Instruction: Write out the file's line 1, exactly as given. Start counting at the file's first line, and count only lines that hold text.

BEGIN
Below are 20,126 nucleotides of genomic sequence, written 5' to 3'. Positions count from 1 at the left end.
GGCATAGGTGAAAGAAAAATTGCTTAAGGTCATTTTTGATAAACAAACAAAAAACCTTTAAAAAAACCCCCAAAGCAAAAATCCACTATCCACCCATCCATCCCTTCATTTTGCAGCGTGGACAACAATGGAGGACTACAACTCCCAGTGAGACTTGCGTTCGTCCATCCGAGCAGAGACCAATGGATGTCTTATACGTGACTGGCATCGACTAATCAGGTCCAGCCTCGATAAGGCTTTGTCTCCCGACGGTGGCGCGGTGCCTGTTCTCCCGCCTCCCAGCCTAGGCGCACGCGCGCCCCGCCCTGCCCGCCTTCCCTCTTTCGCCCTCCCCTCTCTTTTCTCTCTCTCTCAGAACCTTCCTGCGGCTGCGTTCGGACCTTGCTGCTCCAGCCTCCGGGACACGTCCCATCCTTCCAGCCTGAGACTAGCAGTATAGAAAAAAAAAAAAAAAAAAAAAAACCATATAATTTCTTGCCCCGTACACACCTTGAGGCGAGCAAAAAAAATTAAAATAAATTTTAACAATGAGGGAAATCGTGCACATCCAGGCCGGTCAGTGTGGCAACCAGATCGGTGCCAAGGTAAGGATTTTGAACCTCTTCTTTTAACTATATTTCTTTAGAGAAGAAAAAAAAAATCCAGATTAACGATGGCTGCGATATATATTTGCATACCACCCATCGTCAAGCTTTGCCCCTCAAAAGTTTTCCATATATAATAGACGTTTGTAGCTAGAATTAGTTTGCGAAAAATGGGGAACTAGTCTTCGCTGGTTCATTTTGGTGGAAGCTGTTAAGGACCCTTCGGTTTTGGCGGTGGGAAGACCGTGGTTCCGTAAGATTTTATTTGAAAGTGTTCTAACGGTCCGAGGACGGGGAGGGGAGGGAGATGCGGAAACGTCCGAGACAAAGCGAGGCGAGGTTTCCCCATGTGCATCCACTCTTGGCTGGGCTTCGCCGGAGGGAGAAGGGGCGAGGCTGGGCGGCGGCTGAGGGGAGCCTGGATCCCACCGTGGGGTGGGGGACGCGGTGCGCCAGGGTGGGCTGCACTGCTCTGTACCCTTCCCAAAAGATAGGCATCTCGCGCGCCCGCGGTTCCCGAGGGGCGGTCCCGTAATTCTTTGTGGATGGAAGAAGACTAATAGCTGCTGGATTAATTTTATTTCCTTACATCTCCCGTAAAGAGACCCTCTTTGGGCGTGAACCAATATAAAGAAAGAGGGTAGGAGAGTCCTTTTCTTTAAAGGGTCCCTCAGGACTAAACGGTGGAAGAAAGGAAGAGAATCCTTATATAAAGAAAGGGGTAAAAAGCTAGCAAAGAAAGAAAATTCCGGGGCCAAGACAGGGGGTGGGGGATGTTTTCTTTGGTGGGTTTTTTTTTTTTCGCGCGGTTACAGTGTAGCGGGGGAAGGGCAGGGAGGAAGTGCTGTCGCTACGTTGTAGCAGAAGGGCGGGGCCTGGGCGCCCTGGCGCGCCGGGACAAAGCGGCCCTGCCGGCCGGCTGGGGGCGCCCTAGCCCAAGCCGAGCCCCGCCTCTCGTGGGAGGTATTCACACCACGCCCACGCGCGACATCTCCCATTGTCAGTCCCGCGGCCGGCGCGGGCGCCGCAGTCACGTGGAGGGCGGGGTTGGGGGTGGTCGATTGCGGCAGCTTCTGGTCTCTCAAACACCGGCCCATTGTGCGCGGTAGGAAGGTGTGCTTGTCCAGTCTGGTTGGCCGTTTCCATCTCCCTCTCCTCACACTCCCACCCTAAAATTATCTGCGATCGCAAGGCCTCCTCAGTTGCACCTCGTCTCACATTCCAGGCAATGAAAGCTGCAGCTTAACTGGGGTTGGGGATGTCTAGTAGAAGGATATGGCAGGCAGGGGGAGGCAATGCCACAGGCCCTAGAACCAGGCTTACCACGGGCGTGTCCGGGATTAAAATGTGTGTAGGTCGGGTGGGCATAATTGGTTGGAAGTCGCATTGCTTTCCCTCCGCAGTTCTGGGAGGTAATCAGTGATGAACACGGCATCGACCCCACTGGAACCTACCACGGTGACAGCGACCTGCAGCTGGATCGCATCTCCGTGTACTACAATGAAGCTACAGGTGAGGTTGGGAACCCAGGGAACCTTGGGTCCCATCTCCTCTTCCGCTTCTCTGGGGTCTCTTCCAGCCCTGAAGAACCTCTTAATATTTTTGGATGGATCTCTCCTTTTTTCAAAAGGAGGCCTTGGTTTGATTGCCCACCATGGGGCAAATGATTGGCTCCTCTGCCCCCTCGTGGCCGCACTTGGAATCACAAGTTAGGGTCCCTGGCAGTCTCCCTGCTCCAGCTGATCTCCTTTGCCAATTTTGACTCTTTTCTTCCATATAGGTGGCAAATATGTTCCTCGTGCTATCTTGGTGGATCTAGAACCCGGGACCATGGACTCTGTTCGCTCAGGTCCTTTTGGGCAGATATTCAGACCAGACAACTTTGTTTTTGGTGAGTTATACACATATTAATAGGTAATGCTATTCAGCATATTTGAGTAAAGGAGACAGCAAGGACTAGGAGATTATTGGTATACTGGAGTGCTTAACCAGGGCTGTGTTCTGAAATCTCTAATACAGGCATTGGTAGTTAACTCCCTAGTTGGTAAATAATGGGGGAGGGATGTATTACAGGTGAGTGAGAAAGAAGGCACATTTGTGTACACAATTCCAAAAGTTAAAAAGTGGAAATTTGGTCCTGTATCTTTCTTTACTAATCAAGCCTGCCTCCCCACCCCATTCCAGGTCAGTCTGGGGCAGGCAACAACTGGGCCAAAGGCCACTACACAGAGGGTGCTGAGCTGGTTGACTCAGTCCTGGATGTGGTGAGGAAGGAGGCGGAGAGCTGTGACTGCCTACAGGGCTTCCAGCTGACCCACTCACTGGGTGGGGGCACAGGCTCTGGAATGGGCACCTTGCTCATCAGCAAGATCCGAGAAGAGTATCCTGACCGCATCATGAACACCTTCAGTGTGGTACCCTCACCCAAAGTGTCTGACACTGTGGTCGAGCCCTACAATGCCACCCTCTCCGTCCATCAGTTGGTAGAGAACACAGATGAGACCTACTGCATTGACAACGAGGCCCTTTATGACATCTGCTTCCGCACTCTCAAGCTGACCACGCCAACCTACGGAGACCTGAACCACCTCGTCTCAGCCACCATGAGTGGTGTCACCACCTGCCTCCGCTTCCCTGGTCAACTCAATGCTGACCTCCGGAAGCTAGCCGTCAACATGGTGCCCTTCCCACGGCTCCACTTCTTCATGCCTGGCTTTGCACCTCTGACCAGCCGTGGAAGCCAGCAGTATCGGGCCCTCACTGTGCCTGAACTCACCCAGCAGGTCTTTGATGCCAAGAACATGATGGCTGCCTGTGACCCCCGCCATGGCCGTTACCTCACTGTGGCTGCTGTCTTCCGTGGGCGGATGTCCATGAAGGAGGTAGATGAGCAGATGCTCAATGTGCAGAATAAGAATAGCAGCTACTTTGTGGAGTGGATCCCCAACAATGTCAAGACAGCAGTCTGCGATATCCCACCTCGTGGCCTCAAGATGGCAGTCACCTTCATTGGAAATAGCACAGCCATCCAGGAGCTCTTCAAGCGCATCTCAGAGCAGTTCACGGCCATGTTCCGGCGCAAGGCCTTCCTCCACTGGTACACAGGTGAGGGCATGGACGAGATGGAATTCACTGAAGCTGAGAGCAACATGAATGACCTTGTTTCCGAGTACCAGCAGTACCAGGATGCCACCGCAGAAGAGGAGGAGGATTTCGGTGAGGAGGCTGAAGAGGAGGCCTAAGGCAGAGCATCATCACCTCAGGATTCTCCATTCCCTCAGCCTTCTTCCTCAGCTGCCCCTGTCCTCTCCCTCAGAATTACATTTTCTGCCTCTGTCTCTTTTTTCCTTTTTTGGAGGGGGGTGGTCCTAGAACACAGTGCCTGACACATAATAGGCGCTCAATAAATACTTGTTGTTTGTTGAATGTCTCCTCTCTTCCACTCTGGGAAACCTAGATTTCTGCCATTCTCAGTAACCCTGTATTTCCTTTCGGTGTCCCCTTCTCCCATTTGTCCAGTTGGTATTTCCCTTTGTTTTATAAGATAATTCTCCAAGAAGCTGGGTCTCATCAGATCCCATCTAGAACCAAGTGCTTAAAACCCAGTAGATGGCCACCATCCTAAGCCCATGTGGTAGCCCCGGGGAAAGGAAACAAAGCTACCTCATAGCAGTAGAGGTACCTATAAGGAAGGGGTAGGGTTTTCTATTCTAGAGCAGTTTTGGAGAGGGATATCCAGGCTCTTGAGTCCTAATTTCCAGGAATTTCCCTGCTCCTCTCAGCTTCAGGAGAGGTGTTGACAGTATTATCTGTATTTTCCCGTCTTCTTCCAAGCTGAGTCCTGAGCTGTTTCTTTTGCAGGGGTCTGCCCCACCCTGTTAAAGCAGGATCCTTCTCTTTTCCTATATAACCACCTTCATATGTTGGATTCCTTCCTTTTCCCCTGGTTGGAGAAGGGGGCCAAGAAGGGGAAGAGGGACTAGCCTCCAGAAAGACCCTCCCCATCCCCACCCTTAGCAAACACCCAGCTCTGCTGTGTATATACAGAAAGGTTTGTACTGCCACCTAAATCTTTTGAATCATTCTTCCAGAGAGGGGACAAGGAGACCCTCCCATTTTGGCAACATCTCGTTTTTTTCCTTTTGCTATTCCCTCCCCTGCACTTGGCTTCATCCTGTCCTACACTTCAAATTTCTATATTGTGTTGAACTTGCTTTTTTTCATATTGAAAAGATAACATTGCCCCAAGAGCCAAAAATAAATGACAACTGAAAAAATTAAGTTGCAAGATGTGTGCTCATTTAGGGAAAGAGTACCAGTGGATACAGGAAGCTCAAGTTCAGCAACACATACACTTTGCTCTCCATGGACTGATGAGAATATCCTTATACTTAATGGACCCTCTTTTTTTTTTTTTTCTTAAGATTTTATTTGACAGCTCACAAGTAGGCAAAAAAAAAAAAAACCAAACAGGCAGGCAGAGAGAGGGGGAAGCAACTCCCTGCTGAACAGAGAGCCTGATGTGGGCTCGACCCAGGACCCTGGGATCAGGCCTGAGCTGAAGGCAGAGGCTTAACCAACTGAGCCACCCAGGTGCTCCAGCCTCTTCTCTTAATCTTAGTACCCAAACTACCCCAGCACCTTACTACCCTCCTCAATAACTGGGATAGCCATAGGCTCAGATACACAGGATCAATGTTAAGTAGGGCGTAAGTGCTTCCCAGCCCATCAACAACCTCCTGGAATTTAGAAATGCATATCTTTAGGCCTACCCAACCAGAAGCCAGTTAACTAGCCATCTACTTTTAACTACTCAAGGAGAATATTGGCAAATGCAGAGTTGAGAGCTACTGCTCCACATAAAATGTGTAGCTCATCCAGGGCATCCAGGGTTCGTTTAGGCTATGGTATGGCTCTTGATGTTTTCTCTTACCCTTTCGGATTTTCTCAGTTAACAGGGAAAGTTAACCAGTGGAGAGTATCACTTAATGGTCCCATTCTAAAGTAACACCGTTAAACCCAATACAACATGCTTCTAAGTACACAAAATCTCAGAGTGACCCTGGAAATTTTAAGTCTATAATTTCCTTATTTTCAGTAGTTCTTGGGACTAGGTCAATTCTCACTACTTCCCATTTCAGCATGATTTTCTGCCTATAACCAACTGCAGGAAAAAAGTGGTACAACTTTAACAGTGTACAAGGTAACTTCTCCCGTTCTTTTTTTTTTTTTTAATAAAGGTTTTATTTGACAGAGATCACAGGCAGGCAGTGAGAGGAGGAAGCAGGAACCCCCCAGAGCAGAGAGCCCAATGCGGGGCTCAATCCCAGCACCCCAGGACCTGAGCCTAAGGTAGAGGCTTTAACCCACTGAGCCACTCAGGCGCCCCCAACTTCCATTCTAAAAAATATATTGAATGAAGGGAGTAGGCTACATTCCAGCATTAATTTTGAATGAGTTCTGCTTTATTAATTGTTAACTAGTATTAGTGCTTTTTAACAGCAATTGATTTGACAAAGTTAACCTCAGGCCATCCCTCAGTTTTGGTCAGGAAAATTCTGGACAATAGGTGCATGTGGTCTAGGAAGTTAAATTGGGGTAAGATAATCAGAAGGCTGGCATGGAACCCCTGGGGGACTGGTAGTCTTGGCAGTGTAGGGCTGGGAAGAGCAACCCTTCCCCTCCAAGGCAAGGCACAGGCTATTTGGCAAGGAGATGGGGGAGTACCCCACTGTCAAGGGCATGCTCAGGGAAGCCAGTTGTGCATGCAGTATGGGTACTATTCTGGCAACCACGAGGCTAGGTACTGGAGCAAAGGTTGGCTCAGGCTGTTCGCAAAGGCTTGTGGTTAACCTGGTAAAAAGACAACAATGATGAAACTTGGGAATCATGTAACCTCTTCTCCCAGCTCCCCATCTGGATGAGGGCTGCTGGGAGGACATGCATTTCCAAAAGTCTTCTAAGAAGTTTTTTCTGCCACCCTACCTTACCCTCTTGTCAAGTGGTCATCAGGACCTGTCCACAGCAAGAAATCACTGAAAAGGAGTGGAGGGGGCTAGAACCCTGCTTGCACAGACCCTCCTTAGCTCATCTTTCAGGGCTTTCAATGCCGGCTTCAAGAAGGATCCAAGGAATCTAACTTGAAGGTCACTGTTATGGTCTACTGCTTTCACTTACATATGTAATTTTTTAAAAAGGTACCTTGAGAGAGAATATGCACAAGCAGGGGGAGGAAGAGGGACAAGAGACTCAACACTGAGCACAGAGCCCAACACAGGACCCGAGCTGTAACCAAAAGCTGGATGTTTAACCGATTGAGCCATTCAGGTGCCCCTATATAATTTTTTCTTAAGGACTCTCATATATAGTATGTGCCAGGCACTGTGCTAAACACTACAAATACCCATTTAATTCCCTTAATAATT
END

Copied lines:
Below are 20,126 nucleotides of genomic sequence, written 5' to 3'. Positions count from 1 at the left end.